Area Chambers Adjust to New Roles, New Ways to Carry Out Mission
Changing the Script
Area chambers of commerce, like businesses in all sectors, have suffered during the pandemic and faced a number of stern challenges. For the most part, they have come through these tough times — smaller in many cases, with many chambers now one-person shows — having proven their value and relevance after helping their members survive upheaval without precedence. The challenge moving forward is to rebuild their memberships, their financial foundations, and, yes, their staffs, while also creating new and different ways to maintain that relevance they found during the pandemic.
Jordan Hart admits to sometimes getting lonely at the Greater Holyoke Chamber of Commerce’s spacious offices on High Street.
There are still monthly board meetings in the large conference room and an occasional visitor. And the entrepreneur leasing a small office toward the back of the space comes in now and then.
But mostly, it’s just Hart.
Indeed, this chamber is now essentially a one-person operation, the culmination of a trend that started before the pandemic and has only been accelerated by COVID-19.
“I am the chamber,” said Hart, one several relatively new chamber leaders in the region — she became executive director almost a year ago after more than nine years with the agency in various roles, adding that there were five people working in the same space when she first started there.
And Holyoke’s is not the only area chamber to be run by a staff of one. That’s the model now in place at several agencies, including the Springfield Regional Chamber (SRC), which had five staff members just prior to COVID, but now there’s just one computer humming at its suite of offices at the TD Bank Building, a downsizing that happened over time.
“Part of it was attrition, part of its was budgetary as a result of COVID,” said Nancy Creed, president of the SRC, who announced earlier this month that she will be stepping down from her position no later than next spring to care for her elderly mother.
Coping with smaller staffs — and, in some cases, some loneliness — has been just one of the adjustments area chambers have had to make over the last few years, and especially since COVID. There have been some changes in the services they provide and how they are provided, and there has been somewhat of a change in role as well.
“As chambers stepped up, people saw us as a lifeline. We’re in the business of serving businesses, but never did we realize that we would actually be saving businesses.”
Indeed, where once chambers existed to help promote members and connect them to one another and the community, while also providing needed information on matters ranging from new legislation to changes in tax laws, the mission escalated during COVID — up to and including simply helping members survive an unprecedented disruption to their business and their life.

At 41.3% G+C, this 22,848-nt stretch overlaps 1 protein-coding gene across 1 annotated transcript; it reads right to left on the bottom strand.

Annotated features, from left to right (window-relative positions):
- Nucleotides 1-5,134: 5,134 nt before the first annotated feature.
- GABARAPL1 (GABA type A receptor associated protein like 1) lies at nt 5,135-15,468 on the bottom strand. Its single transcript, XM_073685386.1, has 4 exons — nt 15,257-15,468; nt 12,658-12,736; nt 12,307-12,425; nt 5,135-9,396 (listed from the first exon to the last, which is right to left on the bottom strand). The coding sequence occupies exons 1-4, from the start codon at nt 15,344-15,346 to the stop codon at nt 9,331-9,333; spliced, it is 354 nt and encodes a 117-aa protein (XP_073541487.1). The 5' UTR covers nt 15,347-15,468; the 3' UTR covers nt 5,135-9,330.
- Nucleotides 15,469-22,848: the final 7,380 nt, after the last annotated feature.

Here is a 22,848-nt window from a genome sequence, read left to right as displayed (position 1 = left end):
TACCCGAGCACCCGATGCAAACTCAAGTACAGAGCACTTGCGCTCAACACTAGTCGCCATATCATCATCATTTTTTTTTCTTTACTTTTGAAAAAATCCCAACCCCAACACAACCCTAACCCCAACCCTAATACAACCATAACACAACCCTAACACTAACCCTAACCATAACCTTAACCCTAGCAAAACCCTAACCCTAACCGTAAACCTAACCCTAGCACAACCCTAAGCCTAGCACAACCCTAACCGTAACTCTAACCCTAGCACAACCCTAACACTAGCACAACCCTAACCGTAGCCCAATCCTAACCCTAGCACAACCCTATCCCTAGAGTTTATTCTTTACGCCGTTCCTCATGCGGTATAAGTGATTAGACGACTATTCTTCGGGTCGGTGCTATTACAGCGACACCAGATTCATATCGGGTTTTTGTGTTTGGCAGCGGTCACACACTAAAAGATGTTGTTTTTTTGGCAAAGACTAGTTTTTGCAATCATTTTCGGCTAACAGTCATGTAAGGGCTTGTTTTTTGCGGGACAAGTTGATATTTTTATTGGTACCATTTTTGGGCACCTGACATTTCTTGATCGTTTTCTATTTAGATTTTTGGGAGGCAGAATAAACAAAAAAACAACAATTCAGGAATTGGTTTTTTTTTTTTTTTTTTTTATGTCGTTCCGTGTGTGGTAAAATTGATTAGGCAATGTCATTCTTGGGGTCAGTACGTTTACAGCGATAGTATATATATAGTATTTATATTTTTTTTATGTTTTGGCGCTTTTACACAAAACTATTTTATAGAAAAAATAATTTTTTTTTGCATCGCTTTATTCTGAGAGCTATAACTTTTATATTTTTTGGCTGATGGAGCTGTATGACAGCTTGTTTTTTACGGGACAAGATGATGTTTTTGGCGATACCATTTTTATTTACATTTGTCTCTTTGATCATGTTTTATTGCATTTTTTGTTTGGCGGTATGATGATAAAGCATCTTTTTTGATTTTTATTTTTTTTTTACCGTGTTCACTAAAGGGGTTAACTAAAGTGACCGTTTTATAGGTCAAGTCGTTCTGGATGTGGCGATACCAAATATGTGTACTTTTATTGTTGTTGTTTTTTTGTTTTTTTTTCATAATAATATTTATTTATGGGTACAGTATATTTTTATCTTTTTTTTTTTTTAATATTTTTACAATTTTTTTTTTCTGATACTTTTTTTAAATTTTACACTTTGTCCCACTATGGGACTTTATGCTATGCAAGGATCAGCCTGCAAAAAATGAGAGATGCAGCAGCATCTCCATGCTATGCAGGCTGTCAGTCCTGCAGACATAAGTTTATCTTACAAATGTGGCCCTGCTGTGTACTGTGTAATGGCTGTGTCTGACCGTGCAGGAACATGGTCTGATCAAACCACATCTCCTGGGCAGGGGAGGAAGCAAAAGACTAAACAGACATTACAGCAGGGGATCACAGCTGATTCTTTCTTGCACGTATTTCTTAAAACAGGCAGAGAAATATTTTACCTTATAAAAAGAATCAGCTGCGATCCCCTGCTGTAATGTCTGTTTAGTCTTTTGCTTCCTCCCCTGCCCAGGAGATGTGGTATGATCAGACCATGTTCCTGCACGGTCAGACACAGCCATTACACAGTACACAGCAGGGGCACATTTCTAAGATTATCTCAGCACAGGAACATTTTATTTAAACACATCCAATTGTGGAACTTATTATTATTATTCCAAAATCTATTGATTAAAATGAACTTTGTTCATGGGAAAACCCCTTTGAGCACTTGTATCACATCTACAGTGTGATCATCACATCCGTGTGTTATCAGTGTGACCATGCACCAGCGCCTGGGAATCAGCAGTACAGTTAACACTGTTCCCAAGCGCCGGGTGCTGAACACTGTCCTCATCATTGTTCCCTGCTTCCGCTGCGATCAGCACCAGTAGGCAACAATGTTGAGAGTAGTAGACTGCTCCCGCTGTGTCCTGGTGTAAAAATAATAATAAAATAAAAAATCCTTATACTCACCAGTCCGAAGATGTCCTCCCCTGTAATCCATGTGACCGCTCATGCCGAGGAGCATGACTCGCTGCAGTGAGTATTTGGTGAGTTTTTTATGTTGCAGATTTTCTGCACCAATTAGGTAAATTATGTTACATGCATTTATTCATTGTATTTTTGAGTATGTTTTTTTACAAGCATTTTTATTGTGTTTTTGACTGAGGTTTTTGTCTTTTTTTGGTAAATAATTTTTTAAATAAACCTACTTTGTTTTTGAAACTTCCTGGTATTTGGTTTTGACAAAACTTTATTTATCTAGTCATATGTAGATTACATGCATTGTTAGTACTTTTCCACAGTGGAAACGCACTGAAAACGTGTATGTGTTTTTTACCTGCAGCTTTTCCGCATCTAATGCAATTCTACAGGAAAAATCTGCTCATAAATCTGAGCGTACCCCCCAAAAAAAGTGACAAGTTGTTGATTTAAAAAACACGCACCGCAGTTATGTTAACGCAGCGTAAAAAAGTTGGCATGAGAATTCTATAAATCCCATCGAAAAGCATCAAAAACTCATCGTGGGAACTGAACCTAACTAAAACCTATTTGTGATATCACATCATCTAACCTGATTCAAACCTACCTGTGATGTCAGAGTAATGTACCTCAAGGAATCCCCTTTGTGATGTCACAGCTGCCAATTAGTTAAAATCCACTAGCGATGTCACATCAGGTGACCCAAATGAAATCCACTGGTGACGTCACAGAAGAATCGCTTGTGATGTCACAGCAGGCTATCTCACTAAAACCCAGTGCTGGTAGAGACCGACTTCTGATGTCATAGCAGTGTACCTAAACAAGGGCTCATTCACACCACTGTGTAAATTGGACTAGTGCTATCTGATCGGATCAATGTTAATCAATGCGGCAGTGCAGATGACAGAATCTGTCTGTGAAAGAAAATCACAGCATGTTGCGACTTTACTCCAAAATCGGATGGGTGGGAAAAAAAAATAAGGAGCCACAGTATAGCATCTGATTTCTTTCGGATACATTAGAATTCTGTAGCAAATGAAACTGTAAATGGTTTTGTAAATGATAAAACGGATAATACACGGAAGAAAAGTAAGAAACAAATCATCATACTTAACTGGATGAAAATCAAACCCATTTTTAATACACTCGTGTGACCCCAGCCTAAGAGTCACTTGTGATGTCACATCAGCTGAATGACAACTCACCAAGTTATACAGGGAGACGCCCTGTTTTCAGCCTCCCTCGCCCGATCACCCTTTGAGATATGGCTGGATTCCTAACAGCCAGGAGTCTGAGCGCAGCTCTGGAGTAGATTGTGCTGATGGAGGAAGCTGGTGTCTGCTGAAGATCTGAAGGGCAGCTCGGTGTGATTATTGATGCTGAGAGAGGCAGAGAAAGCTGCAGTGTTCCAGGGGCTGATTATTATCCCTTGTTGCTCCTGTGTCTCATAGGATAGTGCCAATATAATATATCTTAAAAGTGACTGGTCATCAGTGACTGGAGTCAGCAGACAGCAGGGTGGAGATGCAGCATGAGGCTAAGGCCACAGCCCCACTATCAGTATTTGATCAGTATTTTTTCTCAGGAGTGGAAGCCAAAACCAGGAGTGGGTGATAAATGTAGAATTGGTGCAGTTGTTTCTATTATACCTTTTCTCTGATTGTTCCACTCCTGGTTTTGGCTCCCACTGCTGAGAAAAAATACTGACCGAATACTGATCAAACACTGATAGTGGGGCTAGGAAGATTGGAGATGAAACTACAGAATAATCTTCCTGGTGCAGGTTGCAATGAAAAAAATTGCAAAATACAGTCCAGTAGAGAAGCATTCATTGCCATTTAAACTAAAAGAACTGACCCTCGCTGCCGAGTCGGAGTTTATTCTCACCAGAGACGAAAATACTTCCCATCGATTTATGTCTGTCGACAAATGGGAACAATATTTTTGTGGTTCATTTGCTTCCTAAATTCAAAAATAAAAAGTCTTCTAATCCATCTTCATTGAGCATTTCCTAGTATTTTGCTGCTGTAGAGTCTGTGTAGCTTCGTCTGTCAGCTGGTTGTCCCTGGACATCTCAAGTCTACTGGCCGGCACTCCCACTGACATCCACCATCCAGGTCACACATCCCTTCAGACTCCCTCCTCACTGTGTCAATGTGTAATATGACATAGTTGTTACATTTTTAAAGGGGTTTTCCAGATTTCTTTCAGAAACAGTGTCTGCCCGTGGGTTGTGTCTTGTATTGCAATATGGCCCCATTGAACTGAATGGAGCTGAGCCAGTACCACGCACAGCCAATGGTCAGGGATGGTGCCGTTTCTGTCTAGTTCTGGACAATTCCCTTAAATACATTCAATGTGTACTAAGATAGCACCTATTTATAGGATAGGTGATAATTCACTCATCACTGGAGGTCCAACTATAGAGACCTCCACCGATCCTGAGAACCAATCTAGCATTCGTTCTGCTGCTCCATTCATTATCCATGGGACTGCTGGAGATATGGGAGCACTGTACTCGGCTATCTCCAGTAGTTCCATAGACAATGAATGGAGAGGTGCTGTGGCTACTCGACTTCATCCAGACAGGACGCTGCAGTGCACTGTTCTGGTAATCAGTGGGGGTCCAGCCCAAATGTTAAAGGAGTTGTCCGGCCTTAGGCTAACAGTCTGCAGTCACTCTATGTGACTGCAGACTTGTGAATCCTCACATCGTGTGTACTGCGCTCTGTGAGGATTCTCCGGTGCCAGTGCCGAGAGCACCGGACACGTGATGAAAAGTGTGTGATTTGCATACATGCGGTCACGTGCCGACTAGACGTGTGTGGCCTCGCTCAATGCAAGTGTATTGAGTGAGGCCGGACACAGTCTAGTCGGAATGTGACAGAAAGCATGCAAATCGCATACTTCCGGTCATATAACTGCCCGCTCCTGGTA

“As chambers stepped up, people saw us as a lifeline,” said Claudia Pazmany, executive director of the Amherst Area Chamber of Commerce. “We’re in the business of serving businesses, but never did we realize that we would actually be saving businesses.”
Overall, the chamber members we spoke with summarized what’s happened over the past 21 months or so by saying chambers became more relevant during the pandemic, as evidenced by the fact that membership didn’t decrease for many of them at a time of extreme financial duress for many of their members. In some cases, it actually increased.
“Throughout all of this, chambers have really shown their relevance,” Creed said. “It’s like having health insurance in some respects; you don’t ever want to use it, but you’re glad that it’s there when you need to use it, and we’ve shown what we can do and what our value proposition is.”
Now, the challenge is to remain relevant, they said with one voice, noting that they’re going about this assignment in many different ways.
At the Holyoke Chamber, for example, there has been a rebranding — a new logo and a new website, for starters — but also some strong outreach to Hispanic business owners, said Hart, adding that, historically, that population hasn’t felt as if the chamber represented them.
“It was really important to me to become a more inclusive organization, fostering not only our current members, but growing that and extending that into the Hispanic business community, which has really not had the same opportunities that the chamber has offered to other businesses,” she told BusinessWest, adding that she considers 2021 to be a comeback year for a beleaguered chamber. “I don’t want to continue to segregate the two different business communities, but instead find ways to become more unified and be the business community of Holyoke.”
At the East of the River Five Town Chamber of Commerce, which includes Longmeadow, East Longmeadow, Ludlow, and other communities south and east of Springfield, there has been a return to many of the gatherings staged before COVID, including the popular breakfasts, an important value-added service for members.
“There’s definitely a need for these kinds of networking events,” said Grace Barone, who came on as executive director of the chamber in June. “Everyone needed to know how folks were doing, how to adjust sales, and how to move forward in this world, so we set out to do that, to bring people together again.”